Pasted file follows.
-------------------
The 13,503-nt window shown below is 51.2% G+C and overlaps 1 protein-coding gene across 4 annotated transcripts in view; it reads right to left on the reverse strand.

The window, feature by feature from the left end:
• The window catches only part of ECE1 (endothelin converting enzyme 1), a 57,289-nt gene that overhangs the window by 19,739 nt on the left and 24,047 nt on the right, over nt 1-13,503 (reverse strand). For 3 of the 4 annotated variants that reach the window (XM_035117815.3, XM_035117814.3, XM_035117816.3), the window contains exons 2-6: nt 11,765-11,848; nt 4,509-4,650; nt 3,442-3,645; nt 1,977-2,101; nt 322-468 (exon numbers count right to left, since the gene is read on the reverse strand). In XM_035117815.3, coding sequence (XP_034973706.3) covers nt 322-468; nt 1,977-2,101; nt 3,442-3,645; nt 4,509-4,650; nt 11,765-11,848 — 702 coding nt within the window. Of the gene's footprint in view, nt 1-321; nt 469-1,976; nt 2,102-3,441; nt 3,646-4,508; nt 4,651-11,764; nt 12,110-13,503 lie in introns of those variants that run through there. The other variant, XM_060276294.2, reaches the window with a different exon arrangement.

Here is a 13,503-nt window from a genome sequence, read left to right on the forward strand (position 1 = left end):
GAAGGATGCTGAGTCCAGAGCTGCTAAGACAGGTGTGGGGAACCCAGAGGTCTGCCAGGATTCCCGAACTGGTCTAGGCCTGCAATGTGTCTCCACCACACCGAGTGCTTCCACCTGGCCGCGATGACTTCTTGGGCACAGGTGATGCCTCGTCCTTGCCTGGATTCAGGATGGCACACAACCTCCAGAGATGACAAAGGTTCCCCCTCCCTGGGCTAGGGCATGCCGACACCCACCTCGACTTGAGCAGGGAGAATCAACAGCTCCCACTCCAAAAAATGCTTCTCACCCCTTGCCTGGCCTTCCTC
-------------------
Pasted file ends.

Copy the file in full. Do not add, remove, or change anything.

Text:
The 13,503-nt window shown below is 51.2% G+C and overlaps 1 protein-coding gene across 4 annotated transcripts in view; it reads right to left on the reverse strand.

The window, feature by feature from the left end:
• The window catches only part of ECE1 (endothelin converting enzyme 1), a 57,289-nt gene that overhangs the window by 19,739 nt on the left and 24,047 nt on the right, over nt 1-13,503 (reverse strand). For 3 of the 4 annotated variants that reach the window (XM_035117815.3, XM_035117814.3, XM_035117816.3), the window contains exons 2-6: nt 11,765-11,848; nt 4,509-4,650; nt 3,442-3,645; nt 1,977-2,101; nt 322-468 (exon numbers count right to left, since the gene is read on the reverse strand). In XM_035117815.3, coding sequence (XP_034973706.3) covers nt 322-468; nt 1,977-2,101; nt 3,442-3,645; nt 4,509-4,650; nt 11,765-11,848 — 702 coding nt within the window. Of the gene's footprint in view, nt 1-321; nt 469-1,976; nt 2,102-3,441; nt 3,646-4,508; nt 4,651-11,764; nt 12,110-13,503 lie in introns of those variants that run through there. The other variant, XM_060276294.2, reaches the window with a different exon arrangement.

Here is a 13,503-nt window from a genome sequence, read left to right on the forward strand (position 1 = left end):
GAAGGATGCTGAGTCCAGAGCTGCTAAGACAGGTGTGGGGAACCCAGAGGTCTGCCAGGATTCCCGAACTGGTCTAGGCCTGCAATGTGTCTCCACCACACCGAGTGCTTCCACCTGGCCGCGATGACTTCTTGGGCACAGGTGATGCCTCGTCCTTGCCTGGATTCAGGATGGCACACAACCTCCAGAGATGACAAAGGTTCCCCCTCCCTGGGCTAGGGCATGCCGACACCCACCTCGACTTGAGCAGGGAGAATCAACAGCTCCCACTCCAAAAAATGCTTCTCACCCCTTGCCTGGCCTTCCTC